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Father Richard Kunst: Is a near death experience death?

When I was in junior high school I got a book from my grandmother that was titled “Beyond Death’s Door.” It was a book composed of a semblance of stories from people who had “near death” experiences. It was a heck of a book for a middle schooler to be reading, but I have to say I found it a fascinating read. 

Father Richard Kunst

In my ministry as priest I have had a number of opportunities to interact with people who have claimed to have had a near death experience themselves, but I have to say I am skeptical. I do not doubt people’s sincerity in what they have experienced, but a big part of me thinks that there is a natural explanation, that maybe when a body flatlines something gets triggered in their brain that causes all sorts of unique responses, but the fact of the matter is that I simply don’t know what these experiences are really all about. Could they be true “near death” experiences? I suppose they could be. The fact is the Catholic Church has never made a statement of judgment on such phenomenon. 

Several years back, when I was in the first few weeks of my most recent former assignment, I had a man corner me after Mass. He was very determined to tell me of his “near death” experience, and I have to admit I was thinking, “This guy is a real winner.” Because who does that? 

Well it was not long before I started to appreciate Bruce’s story. Everyone in the parish who knew Bruce (which was everyone), including his family, could vouch for Bruce’s experience. I did not know Bruce before he had this near death experience, but from what I heard he became a very different person after the fact. In my observation, Bruce was a deeply spiritual man who had the most positive of demeanors, taking all things in stride, and that is not at all necessarily what he was like beforehand.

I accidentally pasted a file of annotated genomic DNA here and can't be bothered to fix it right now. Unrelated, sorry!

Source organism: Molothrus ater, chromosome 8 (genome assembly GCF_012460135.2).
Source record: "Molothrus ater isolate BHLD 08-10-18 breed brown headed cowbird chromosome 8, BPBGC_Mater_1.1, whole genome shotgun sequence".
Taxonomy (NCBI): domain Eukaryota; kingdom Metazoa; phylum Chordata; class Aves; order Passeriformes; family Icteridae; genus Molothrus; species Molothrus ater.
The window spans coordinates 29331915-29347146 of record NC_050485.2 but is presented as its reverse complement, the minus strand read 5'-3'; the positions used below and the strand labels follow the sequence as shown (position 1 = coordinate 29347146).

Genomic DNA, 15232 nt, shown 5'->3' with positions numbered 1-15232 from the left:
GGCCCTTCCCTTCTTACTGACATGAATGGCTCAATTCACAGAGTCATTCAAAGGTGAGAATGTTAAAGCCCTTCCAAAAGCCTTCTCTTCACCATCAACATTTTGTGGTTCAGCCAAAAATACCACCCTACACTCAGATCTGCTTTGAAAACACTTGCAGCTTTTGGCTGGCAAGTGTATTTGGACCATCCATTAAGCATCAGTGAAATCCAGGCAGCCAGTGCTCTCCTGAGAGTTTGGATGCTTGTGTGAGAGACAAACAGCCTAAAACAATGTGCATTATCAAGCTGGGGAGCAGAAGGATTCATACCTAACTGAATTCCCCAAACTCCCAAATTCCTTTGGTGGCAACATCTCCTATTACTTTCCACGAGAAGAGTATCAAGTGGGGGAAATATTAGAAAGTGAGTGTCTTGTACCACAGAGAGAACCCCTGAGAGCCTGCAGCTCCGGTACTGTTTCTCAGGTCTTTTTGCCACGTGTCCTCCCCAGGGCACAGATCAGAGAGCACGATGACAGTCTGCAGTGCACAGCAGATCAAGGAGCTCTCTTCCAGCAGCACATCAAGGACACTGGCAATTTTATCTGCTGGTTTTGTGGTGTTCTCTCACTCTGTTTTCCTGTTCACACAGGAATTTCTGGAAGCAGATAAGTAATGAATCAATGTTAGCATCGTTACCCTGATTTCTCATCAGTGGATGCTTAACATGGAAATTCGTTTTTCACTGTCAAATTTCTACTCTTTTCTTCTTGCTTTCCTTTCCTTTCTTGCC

To me what was most telling about the legitimacy of Bruce’s story is what he started to do soon after his near death encounter, and that was to start volunteering with hospice patients. Bruce himself told me that he had a great desire to be with people as they were preparing to die, to help give them comfort and consolation in their final journey. Bruce would tell these dying people (as he would tell everyone) about his experience and how transformative it was. I cannot help but think this has brought much comfort to many people over many years. 

Because what Bruce experienced was so obviously legitimate, I interviewed him on Real Presence Radio a few years back so he could get the story to a much larger audience. And remember, I am the guy who has always been highly skeptical of such things. Bruce knocked my skepticism down a peg or two. 

As of my writing this in early April, Bruce just died two weeks ago. When I was at his funeral, I could not help but think that Bruce was the happiest person there. The partial experience he had many years earlier he was now experiencing in full. You see, “near death” experiences are not really death experiences. Just like near beer is not beer, it’s just near beer, so too a near death experience really is not death at all. If Bruce’s near death experience transformed the rest of his life because of how wonderful it was, imagine what the real deal must be like? But we can’t imagine. “Eye has not seen, ear has not heard, nor has it even dawned on man what God has in store for those who love him” (1 Corinthians 2:9). 

For the faithful Christian, for the person who truly strives to follow Christ by how they live, death holds no threat. To the faithful Christian, biological death is nothing more than the soul leaving the body. That’s all it is. In the Gospel of John, when Jesus debates with the Jewish authorities who were looking to kill him, he states in the clearest way what our Christian hope is: “Amen, amen I say to you, whoever keeps my word will never see death” (John 8:51). Read that line a couple times, because it should have an impact on every aspect of our lives. 

Biological death is nothing other than the soul leaving the body. No near death experience, no matter how great it may be, holds a candle to the real thing as long as we have lived this life close to Christ. Many people have had the experience of “flatlining” only to be brought back. You may know people like that. Many of those people tell of similar experiences during that trauma, which tends to give credence to the fact that the experience is real. 

As real as it may be, it is not actually true death, which of course is permanent until the resurrection. That does not diminish, however, how transformative of an experience it can be. Bruce convinced me of that. 

Father Richard Kunst is pastor of St. James and St. Elizabeth in Duluth. Reach him at [email protected].